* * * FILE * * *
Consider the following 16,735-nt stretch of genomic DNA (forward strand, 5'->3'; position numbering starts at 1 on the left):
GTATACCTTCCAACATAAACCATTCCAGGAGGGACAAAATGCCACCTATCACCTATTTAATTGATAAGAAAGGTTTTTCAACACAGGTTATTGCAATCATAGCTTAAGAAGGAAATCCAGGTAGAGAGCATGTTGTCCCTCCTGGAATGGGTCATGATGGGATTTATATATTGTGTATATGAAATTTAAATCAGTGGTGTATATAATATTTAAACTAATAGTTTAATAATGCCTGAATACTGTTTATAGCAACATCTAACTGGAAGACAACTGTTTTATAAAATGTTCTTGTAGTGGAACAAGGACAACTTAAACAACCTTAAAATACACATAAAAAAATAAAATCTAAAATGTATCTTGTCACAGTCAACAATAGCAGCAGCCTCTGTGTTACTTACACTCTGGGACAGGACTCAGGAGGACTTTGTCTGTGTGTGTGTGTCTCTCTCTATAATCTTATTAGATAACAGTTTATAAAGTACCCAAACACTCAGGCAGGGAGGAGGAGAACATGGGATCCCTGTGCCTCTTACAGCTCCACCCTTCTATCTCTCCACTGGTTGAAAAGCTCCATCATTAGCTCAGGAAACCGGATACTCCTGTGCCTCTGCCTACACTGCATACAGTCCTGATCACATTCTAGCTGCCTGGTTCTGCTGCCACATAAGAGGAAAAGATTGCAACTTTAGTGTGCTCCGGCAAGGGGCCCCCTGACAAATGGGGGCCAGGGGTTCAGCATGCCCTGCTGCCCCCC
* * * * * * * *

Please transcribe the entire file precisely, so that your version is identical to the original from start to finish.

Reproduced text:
Consider the following 16,735-nt stretch of genomic DNA (forward strand, 5'->3'; position numbering starts at 1 on the left):
GTATACCTTCCAACATAAACCATTCCAGGAGGGACAAAATGCCACCTATCACCTATTTAATTGATAAGAAAGGTTTTTCAACACAGGTTATTGCAATCATAGCTTAAGAAGGAAATCCAGGTAGAGAGCATGTTGTCCCTCCTGGAATGGGTCATGATGGGATTTATATATTGTGTATATGAAATTTAAATCAGTGGTGTATATAATATTTAAACTAATAGTTTAATAATGCCTGAATACTGTTTATAGCAACATCTAACTGGAAGACAACTGTTTTATAAAATGTTCTTGTAGTGGAACAAGGACAACTTAAACAACCTTAAAATACACATAAAAAAATAAAATCTAAAATGTATCTTGTCACAGTCAACAATAGCAGCAGCCTCTGTGTTACTTACACTCTGGGACAGGACTCAGGAGGACTTTGTCTGTGTGTGTGTGTCTCTCTCTATAATCTTATTAGATAACAGTTTATAAAGTACCCAAACACTCAGGCAGGGAGGAGGAGAACATGGGATCCCTGTGCCTCTTACAGCTCCACCCTTCTATCTCTCCACTGGTTGAAAAGCTCCATCATTAGCTCAGGAAACCGGATACTCCTGTGCCTCTGCCTACACTGCATACAGTCCTGATCACATTCTAGCTGCCTGGTTCTGCTGCCACATAAGAGGAAAAGATTGCAACTTTAGTGTGCTCCGGCAAGGGGCCCCCTGACAAATGGGGGCCAGGGGTTCAGCATGCCCTGCTGCCCCCC